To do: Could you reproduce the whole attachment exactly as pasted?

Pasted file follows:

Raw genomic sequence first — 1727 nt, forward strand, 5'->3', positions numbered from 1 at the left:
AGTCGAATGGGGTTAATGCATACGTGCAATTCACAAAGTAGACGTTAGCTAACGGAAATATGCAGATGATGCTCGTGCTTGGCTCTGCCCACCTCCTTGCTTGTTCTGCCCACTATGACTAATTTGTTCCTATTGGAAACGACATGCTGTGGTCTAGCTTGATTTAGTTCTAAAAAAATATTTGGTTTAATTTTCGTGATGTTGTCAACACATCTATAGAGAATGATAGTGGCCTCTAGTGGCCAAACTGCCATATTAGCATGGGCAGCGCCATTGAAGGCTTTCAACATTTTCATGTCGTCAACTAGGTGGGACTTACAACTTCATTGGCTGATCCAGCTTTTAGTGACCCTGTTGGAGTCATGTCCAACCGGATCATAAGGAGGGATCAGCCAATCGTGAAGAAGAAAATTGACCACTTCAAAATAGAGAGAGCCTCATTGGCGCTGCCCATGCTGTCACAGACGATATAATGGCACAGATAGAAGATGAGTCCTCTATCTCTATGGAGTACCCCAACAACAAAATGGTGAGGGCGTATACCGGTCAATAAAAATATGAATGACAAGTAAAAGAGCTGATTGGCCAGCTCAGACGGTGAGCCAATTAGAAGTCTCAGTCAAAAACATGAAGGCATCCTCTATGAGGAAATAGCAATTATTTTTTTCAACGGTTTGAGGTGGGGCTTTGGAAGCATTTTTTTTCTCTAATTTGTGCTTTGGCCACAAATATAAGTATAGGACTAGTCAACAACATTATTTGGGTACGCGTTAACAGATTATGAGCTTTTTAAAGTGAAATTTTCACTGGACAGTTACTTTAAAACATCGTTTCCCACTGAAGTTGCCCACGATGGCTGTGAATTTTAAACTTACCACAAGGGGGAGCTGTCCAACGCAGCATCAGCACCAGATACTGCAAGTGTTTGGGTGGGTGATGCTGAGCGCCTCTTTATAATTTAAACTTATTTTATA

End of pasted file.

Raw genomic sequence first — 1727 nt, forward strand, 5'->3', positions numbered from 1 at the left:
AGTCGAATGGGGTTAATGCATACGTGCAATTCACAAAGTAGACGTTAGCTAACGGAAATATGCAGATGATGCTCGTGCTTGGCTCTGCCCACCTCCTTGCTTGTTCTGCCCACTATGACTAATTTGTTCCTATTGGAAACGACATGCTGTGGTCTAGCTTGATTTAGTTCTAAAAAAATATTTGGTTTAATTTTCGTGATGTTGTCAACACATCTATAGAGAATGATAGTGGCCTCTAGTGGCCAAACTGCCATATTAGCATGGGCAGCGCCATTGAAGGCTTTCAACATTTTCATGTCGTCAACTAGGTGGGACTTACAACTTCATTGGCTGATCCAGCTTTTAGTGACCCTGTTGGAGTCATGTCCAACCGGATCATAAGGAGGGATCAGCCAATCGTGAAGAAGAAAATTGACCACTTCAAAATAGAGAGAGCCTCATTGGCGCTGCCCATGCTGTCACAGACGATATAATGGCACAGATAGAAGATGAGTCCTCTATCTCTATGGAGTACCCCAACAACAAAATGGTGAGGGCGTATACCGGTCAATAAAAATATGAATGACAAGTAAAAGAGCTGATTGGCCAGCTCAGACGGTGAGCCAATTAGAAGTCTCAGTCAAAAACATGAAGGCATCCTCTATGAGGAAATAGCAATTATTTTTTTCAACGGTTTGAGGTGGGGCTTTGGAAGCATTTTTTTTCTCTAATTTGTGCTTTGGCCACAAATATAAGTATAGGACTAGTCAACAACATTATTTGGGTACGCGTTAACAGATTATGAGCTTTTTAAAGTGAAATTTTCACTGGACAGTTACTTTAAAACATCGTTTCCCACTGAAGTTGCCCACGATGGCTGTGAATTTTAAACTTACCACAAGGGGGAGCTGTCCAACGCAGCATCAGCACCAGATACTGCAAGTGTTTGGGTGGGTGATGCTGAGCGCCTCTTTATAATTTAAACTTATTTTATA